The construction of a giant lighthouse, a festival curated and run entirely by children under 15 and measures to transform parts of the city centre’s most iconic square are among just a handful of projects revealed by the team behind the bid to make Leeds European Capital of Culture in 2023.
Ahead of the formal submission of the city’s bid to win the honour for 2023, the bid team made public some of the detail of the plan it intends to use to try and win over judges.
These will include plans for a new park in the South Bank development of Leeds, an additional 2,500 hotel beds and a redevelopment of City Square.
The Lighthouse project would see a full-sized and working lighthouse built in a newly-created park in the South Bank area.
It would host live events and music in the summer and light installations in the winter and be accessible to everyone, with a working light shining out across the city.
The lighthouse is also a nod to the city’s great civil engineer John Smeaton, whose designs for lighthouses are used across the world and were inspired by the shape of trees he grew up around in East Leeds in the 1700s.
Another plan is for a festival called I Predict A Riot, named after the hit from Leeds’s Kaiser Chiefs, which will be planned, curated and produced entirely by 15 year olds.
Elsewhere, an art project called Attack will be staged and is designed to bring together various housing estates from around Leeds.
Unveiling the plan at the Hyde Park Picture House, the team pledged to deliver a year-long programme which would involve people from the whole of the city, with plans for events in each of Leeds’s 33 council wards.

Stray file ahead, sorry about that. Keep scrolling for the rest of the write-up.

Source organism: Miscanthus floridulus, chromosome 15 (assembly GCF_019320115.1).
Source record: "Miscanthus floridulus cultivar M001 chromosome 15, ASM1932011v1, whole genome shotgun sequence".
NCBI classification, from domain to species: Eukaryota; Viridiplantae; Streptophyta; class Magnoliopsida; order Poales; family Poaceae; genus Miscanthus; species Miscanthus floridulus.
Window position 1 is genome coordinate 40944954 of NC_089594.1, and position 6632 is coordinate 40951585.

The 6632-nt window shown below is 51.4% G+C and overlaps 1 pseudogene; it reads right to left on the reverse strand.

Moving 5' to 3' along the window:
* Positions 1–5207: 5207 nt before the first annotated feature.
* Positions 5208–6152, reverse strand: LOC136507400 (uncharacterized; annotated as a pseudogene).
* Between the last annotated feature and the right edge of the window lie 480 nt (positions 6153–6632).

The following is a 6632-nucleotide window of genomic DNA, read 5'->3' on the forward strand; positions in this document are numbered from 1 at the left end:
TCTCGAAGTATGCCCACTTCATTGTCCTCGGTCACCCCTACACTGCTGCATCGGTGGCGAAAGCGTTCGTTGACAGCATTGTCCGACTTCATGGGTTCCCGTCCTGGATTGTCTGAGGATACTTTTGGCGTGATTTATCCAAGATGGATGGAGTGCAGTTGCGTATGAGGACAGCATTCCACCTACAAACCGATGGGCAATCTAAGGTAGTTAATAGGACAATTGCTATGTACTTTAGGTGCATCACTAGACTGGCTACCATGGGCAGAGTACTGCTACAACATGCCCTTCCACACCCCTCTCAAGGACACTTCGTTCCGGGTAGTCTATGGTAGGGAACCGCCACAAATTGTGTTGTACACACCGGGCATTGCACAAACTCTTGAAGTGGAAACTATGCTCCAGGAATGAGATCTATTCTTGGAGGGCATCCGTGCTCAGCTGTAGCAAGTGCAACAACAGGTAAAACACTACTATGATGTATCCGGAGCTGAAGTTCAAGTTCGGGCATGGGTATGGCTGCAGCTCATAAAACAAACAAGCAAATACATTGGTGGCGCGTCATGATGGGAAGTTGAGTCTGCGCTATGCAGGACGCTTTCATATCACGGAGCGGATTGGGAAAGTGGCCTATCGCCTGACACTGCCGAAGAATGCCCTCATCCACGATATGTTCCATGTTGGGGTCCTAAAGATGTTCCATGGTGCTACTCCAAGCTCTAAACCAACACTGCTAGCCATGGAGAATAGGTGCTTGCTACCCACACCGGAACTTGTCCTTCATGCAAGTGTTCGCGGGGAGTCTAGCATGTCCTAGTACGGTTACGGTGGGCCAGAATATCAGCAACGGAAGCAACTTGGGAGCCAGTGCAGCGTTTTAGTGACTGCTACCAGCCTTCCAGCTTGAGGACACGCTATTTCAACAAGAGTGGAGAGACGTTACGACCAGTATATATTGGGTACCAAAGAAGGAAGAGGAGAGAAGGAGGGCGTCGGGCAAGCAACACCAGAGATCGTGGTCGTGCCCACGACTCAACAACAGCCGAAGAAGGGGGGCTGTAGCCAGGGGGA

Built on the theme of Weaving Us Together, a nod to the city’s past as a textile epicentre, it is designed by organisers as a statement of intent to bring the entire city together as one.
Leeds City Council’s leader, Judith Blake, said: “We promised that this would be a bid for the whole city and we intend to deliver on that promise. “Culture can weave us together, celebrating our differences and tackling difficult issues that we face together as a city. This is the transformation at the heart of our bid to become European Capital of Culture 2023.
“The city’s bid for the title will create a lasting legacy for Leeds, embracing equality and tackling the disconnection of a two-tier city. Under the theme ‘Weaving Us Together’, Leeds 2023 will see activity across all 33 wards; we want to see people from across the city actively engaged, particularly those who might not think the arts is for them.”
Sharon Watson, chair of the Leeds 2023 Independent Steering Group, added: “It has been a phenomenal journey to get to this point and it’s only the start. The bid alone has given the city enormous benefits from increased investment in arts and culture to raising our profile nationally and internationally. We have put forward a bold, creative and ambitious artistic programme that will celebrate local artists, creators and producers alongside their international contemporaries, telling our story to the world.”
It is hoped a win for the city would bring significant economic benefit to the region. Liverpool reported a £750m economic impact for their year as host in 2008, and a surge in tourism. Liverpool was the second city in Britain to have won the accolade, along with Glasgow. The holders for 2017 are Aarhus in Denmark and Pathos in Cyprus.